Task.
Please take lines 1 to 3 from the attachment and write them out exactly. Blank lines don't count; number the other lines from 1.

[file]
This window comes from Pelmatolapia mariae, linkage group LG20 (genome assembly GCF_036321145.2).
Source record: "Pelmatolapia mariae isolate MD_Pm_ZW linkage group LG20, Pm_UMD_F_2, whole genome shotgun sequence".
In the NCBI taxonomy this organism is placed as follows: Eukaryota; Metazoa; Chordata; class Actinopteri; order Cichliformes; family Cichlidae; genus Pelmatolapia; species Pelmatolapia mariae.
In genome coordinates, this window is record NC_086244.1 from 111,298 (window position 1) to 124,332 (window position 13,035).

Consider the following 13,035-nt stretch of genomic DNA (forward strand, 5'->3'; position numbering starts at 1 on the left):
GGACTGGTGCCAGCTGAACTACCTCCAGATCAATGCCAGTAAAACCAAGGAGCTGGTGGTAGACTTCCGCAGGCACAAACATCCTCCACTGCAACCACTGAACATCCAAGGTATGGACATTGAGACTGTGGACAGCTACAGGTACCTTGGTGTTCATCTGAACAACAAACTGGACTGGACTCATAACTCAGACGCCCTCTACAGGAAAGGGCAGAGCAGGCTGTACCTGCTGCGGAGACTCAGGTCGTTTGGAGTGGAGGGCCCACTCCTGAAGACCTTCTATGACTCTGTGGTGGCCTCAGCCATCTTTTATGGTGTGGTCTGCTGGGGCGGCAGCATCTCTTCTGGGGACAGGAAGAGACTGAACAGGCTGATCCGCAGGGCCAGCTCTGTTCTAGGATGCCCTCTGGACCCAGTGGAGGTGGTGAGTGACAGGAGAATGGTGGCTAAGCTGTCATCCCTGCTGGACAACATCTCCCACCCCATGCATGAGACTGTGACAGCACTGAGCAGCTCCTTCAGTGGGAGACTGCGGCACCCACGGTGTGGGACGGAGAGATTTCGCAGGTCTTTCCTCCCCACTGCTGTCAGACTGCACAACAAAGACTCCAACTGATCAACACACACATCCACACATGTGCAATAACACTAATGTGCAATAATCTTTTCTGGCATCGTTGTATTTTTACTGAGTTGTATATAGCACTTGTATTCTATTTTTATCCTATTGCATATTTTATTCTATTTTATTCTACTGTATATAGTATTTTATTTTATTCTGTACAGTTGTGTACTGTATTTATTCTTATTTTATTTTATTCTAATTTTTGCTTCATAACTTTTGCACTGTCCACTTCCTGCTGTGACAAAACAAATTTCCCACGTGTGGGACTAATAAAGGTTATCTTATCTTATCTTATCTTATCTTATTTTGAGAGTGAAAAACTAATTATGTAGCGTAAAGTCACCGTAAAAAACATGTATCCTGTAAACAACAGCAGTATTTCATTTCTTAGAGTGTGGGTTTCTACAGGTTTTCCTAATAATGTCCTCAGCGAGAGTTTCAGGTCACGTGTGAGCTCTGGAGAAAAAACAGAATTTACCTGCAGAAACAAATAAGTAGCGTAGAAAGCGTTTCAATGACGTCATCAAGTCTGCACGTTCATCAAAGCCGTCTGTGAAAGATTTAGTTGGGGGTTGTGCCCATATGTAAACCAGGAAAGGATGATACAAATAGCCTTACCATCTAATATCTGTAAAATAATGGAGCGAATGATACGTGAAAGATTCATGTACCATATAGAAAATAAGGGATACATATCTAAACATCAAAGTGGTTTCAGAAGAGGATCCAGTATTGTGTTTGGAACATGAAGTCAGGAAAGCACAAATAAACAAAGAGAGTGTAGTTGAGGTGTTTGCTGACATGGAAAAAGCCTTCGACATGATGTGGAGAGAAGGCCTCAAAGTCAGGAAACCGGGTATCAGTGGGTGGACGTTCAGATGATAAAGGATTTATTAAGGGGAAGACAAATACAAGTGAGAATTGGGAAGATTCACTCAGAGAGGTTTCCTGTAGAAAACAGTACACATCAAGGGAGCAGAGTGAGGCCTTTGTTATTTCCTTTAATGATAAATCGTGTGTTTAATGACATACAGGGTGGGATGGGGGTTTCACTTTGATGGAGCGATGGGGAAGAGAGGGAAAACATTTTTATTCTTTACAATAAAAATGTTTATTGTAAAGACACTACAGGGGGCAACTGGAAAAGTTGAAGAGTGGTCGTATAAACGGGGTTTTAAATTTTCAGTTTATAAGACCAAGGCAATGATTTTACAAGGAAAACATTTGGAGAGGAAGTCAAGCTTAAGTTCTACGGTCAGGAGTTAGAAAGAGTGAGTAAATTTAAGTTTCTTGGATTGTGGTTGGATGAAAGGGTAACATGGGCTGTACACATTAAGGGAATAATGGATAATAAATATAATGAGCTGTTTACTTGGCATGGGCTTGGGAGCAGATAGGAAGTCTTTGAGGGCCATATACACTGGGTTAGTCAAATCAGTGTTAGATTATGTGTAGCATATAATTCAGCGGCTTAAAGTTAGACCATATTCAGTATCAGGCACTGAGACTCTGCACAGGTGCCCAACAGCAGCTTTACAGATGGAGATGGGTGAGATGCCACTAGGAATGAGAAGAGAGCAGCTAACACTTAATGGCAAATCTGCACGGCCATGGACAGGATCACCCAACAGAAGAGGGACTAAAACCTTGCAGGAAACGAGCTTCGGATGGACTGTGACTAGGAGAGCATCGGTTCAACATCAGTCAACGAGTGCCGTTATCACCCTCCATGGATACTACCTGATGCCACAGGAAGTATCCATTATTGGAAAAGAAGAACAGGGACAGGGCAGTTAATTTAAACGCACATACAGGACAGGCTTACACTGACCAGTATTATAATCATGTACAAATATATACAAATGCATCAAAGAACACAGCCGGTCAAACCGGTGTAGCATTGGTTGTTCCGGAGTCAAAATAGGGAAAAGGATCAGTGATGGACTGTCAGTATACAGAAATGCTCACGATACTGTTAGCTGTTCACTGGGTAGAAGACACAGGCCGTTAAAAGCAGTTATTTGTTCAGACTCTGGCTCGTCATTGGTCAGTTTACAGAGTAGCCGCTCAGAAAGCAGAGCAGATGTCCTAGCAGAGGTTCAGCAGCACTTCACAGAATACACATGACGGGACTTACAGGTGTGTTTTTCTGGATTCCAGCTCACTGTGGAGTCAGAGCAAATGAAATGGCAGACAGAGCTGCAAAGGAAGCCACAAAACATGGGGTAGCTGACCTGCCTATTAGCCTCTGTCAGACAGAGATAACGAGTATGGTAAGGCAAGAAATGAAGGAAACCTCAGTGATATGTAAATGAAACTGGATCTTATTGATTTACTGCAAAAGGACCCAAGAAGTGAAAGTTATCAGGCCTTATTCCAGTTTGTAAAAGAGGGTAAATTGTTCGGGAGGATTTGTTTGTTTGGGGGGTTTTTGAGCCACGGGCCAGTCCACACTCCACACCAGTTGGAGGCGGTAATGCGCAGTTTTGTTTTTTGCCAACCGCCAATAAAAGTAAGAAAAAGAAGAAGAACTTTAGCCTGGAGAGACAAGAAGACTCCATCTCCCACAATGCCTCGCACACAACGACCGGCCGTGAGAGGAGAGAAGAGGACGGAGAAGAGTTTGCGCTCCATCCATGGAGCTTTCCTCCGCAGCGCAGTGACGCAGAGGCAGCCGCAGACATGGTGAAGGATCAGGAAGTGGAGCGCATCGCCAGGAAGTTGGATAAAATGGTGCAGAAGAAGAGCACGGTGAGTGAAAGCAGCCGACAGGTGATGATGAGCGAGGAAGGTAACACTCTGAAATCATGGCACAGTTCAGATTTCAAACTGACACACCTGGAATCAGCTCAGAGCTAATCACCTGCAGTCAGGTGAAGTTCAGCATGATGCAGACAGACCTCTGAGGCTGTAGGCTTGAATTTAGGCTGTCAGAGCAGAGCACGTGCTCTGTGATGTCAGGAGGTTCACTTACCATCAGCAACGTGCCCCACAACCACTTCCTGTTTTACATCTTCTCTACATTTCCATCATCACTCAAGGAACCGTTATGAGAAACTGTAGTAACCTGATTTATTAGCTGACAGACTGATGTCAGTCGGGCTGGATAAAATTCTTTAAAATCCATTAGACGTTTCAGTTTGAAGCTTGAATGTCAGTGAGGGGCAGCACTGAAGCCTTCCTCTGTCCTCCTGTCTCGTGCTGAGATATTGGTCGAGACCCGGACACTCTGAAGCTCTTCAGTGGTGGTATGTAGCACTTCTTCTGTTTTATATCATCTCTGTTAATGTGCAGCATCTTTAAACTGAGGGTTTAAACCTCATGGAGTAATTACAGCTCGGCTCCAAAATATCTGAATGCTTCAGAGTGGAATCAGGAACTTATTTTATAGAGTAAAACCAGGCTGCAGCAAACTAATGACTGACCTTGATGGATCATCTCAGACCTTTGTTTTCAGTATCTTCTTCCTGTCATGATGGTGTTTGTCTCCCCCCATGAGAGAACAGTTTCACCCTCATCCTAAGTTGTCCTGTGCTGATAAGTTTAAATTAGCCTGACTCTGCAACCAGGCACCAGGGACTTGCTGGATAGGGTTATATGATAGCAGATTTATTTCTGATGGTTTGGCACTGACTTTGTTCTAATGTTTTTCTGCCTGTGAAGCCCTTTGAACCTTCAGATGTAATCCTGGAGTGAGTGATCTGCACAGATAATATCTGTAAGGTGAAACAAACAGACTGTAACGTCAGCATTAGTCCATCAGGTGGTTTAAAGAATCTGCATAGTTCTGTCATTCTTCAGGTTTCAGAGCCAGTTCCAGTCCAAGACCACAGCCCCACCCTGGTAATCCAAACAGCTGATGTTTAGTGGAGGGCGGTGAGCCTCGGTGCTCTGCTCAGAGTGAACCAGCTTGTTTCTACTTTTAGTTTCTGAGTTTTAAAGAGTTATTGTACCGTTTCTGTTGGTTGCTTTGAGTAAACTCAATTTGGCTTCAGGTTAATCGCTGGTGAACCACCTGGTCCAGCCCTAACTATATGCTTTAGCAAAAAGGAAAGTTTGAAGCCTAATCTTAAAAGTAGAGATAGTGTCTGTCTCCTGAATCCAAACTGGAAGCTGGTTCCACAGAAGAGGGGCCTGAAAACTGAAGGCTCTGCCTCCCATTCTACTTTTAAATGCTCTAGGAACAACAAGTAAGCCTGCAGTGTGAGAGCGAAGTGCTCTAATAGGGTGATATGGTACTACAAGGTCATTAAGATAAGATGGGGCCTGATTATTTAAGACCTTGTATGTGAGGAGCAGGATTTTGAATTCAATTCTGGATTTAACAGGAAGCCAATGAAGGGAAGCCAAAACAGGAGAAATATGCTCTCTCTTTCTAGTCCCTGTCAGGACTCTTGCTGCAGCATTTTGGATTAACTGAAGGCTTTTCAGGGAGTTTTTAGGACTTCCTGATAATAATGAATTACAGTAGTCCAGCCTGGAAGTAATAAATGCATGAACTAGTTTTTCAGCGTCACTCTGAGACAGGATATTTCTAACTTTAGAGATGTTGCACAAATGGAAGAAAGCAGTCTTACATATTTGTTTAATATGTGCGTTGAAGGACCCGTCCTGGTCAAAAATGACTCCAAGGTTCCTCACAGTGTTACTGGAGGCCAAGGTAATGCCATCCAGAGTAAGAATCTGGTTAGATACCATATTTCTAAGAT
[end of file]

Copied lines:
This window comes from Pelmatolapia mariae, linkage group LG20 (genome assembly GCF_036321145.2).
Source record: "Pelmatolapia mariae isolate MD_Pm_ZW linkage group LG20, Pm_UMD_F_2, whole genome shotgun sequence".
In the NCBI taxonomy this organism is placed as follows: Eukaryota; Metazoa; Chordata; class Actinopteri; order Cichliformes; family Cichlidae; genus Pelmatolapia; species Pelmatolapia mariae.